Lines 8-9: This appears to represent one of the two major sacrificial occasions preserved for this month (see below lines 10-12 for the other). It was clearly a festival of Heracles on the 16th, worshipped by name and with the moniker (his epithet) Alexikakos ("protector against ills" or against mischief, cp. LSJ s.v. for this divine epithet, and the verb ἀλέξω "to ward off, defend"); he was widely worshipped as a protector of houses under this guise; see also Schwertheim, p. 110 with n. 85). Intriguingly, the occasion has no apparent relation to rituals in Athens (Mikalson, p. 172, has evidence for a political meeting on this day), but it might parallel a sacrifice to Heracles (along with Hermes) taking place earlier in Thargelion at Miletos: Milet I.9 368 (ca. 100 BC), lines 9-11. For the sacrifice of oxen to Heracles, see here CGRN 84 (Salaminioi, in Mounychion), line 86, and CGRN 86 B (Kos), lines 9-10; cp. also CGRN 27 (Thasos); for bulls, see also IG VII 2712 (Akraiphia), lines 22-23. With the explicit mention of oxen and bulls, it is probable that distinction is being drawn here between castrated and uncastrated male animals respectively.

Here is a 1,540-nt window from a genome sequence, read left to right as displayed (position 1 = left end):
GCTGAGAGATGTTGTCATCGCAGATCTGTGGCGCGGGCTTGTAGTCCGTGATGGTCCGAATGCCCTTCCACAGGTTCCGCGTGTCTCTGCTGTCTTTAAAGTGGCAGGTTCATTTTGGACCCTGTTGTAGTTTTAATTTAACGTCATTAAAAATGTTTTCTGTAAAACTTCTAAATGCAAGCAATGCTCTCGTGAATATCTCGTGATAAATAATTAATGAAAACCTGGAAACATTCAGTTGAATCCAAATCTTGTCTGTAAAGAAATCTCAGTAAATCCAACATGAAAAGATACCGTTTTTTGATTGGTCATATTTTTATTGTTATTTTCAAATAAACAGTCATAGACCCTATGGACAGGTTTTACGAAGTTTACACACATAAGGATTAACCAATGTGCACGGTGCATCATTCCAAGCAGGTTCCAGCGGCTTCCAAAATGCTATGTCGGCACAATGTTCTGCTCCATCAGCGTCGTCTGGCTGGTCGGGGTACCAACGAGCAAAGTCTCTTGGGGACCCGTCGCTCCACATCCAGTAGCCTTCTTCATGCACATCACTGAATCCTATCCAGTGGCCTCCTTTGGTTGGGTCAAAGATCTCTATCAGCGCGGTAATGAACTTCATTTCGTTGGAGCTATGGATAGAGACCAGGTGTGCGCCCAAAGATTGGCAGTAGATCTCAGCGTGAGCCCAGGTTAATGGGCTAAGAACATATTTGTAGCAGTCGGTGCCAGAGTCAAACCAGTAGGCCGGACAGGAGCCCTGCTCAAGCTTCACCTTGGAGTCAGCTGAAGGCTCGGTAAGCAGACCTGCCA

Lines 10-12: This is the other major sacrificial occasion preserved in the month, on the 17 Skirophorion; conceivably, it might have been paired in some way with the rites for Heracles on the preceding day (there is no evidence for the day in Athens, cf. Mikalson, p. 173). Here, an ox is offered to Zeus Olympios (for this god, see here CGRN 4, Olympia, and perhaps CGRN 40, Apollonia, line B4); a significant triple offering is bestowed on Apollo Karneios; and finally a bull is sacrificed to Eirene. The last of these three sacrifices has drawn particular attention, since worship of this goddess would fit particularly well in an Attic context (or one of Athenian influence, Eirene being an official cult in Athens from 374 BC onwards). However, as Parker rightly remarks, the sacrifice for Peace took place on 16 Hekatombaion in Athens, a month later (p. 478 and 484-485). Worship of Apollo Karneios, especially with such a significant triple offering, is particularly intriguing. The god was especially favoured in the Dorian world and is little expected here (unless we also start to think of "Spartan influence", see Schwertheim); for Apollo Karneios and the Karneia, see here CGRN 47 (Thera), commentary, CGRN 86 D (Kos), lines 15, 22, 26, and CGRN 222 (Andania). The combination of ox-bull-kid is unprecedented, though it may recall certain forms of trittoia: see here CGRN 8 (Eleusis), line 5, and CGRN 130 (Kamiros), lines 3-7.